Cachexia (pronounced [kəˈkɛksiə]) is loss of weight, muscle atrophy, fatigue, weakness and significant loss of appetite in someone who is not actively trying to lose weight. It can be a sign of various underlying disorders; when a patient presents with cachexia, a doctor will generally consider the possibility of cancer, certain infectious diseases (e.g. tuberculosis, AIDS) and some autoimmune disorders. Cachexia physically weakens patients to a state of immobility stemming from loss of appetite, asthenia, and anemia, and response to standard treatment is usually poor.
Cachexia is often seen in end-stage cancer, and in that context is called "cancer cachexia". It was also prevalent in AIDS patients before the advent of triple-therapy for that condition; now it is seen less frequently in those countries where such treatment is available. In those patients who have Congestive Heart Failure, there is also a cachectic syndrome. Also, a cachexia co-morbidity is seen in patients that have any of the range of illnesses classified as "COPD" (Chronic obstructive pulmonary disease), particularly emphysema.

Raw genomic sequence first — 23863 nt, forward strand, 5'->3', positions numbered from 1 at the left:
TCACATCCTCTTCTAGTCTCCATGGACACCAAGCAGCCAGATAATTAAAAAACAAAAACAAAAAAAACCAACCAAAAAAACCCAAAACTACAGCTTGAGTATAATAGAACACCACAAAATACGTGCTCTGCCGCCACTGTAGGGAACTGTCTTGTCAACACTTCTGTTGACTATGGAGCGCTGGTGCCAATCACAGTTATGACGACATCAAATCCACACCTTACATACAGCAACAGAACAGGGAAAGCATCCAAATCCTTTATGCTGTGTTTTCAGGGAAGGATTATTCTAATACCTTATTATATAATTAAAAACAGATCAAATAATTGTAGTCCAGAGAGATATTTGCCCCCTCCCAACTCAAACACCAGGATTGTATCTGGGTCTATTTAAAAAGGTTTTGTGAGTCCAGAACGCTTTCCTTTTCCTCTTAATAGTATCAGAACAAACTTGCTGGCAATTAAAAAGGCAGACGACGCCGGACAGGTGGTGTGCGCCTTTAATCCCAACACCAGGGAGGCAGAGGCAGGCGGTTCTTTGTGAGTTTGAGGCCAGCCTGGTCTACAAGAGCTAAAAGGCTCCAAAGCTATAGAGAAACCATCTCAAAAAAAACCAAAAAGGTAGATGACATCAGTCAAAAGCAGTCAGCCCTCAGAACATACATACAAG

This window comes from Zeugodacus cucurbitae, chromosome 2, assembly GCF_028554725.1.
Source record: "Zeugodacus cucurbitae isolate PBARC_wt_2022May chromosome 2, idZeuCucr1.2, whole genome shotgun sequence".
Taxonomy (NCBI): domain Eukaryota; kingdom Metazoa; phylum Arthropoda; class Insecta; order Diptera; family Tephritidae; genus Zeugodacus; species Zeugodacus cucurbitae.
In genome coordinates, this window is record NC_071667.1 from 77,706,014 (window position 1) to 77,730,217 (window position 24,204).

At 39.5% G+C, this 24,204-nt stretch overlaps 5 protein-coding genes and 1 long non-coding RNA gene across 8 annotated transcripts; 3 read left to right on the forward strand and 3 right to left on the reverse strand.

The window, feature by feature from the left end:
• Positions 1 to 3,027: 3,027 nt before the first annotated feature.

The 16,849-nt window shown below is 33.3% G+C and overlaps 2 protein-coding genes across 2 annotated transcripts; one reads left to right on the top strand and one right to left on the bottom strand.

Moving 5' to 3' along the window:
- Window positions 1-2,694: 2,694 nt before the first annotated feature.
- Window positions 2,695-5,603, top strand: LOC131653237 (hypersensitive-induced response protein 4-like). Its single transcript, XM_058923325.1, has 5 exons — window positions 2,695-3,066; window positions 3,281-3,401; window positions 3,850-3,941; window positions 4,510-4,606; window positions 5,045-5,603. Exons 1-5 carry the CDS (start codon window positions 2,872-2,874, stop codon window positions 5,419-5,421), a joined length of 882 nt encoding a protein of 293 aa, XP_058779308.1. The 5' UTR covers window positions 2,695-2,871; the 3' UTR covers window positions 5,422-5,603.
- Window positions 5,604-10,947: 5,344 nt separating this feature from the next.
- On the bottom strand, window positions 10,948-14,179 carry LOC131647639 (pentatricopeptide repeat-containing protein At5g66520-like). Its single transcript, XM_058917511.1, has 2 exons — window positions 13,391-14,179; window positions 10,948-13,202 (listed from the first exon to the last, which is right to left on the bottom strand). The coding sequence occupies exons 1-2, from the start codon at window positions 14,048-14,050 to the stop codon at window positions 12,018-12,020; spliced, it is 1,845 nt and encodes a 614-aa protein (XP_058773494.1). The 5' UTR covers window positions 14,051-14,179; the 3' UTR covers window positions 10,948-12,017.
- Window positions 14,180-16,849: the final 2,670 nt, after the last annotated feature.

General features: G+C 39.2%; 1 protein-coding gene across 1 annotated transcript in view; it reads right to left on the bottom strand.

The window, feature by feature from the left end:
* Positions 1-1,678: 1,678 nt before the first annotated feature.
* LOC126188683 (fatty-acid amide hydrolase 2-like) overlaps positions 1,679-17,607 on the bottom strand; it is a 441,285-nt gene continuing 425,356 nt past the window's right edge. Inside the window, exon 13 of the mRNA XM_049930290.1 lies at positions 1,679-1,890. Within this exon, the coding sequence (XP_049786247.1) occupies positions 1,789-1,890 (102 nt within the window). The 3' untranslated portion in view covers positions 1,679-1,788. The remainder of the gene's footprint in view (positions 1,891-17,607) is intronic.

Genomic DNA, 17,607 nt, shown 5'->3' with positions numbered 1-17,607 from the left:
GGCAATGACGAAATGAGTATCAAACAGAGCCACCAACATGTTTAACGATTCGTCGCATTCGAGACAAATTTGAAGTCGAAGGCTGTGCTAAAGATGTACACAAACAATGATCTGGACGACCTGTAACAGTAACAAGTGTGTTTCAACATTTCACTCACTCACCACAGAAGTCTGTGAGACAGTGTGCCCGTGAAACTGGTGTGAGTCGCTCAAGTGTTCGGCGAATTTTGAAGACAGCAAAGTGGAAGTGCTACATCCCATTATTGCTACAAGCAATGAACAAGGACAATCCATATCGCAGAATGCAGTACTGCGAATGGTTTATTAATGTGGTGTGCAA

The exact mechanism in which these diseases cause cachexia is poorly understood, but there is probably a role for inflammatory cytokines such as tumor necrosis factor alpha (TNF-α) -which is also nicknamed cachexin for this reason-, Interferon gamma (IFNɣ), and Interleukin 6 (IL-6), as well as the tumor secreted proteolysis inducing factor (PIF).
Those suffering from the eating disorder anorexia nervosa appear to have high plasma levels of ghrelin. Ghrelin levels are also high in patients who have cancer-induced cachexia (Garcia et al 2005).